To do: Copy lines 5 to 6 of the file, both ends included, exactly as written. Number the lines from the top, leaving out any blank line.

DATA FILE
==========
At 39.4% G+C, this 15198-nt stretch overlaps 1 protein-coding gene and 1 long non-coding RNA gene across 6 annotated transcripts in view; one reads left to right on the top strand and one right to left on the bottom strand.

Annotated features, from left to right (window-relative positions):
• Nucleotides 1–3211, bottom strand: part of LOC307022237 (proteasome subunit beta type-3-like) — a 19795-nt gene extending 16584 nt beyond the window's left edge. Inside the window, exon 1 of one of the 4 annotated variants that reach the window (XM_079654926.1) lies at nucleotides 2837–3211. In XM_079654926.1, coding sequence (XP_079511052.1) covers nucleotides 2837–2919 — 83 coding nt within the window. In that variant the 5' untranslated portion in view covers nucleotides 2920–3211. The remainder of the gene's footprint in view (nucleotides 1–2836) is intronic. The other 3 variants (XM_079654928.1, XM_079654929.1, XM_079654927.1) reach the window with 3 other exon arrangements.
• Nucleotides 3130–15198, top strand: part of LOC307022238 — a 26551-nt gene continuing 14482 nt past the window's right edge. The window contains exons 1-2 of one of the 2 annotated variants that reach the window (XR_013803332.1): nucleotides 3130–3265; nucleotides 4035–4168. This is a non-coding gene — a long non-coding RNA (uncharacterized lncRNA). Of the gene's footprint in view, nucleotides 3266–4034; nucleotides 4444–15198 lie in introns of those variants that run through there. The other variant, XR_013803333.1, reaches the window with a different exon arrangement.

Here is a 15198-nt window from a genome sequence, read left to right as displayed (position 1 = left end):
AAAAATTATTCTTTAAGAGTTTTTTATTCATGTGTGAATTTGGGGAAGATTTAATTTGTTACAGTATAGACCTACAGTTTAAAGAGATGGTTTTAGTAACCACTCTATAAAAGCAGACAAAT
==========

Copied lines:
Here is a 15198-nt window from a genome sequence, read left to right as displayed (position 1 = left end):
AAAAATTATTCTTTAAGAGTTTTTTATTCATGTGTGAATTTGGGGAAGATTTAATTTGTTACAGTATAGACCTACAGTTTAAAGAGATGGTTTTAGTAACCACTCTATAAAAGCAGACAAAT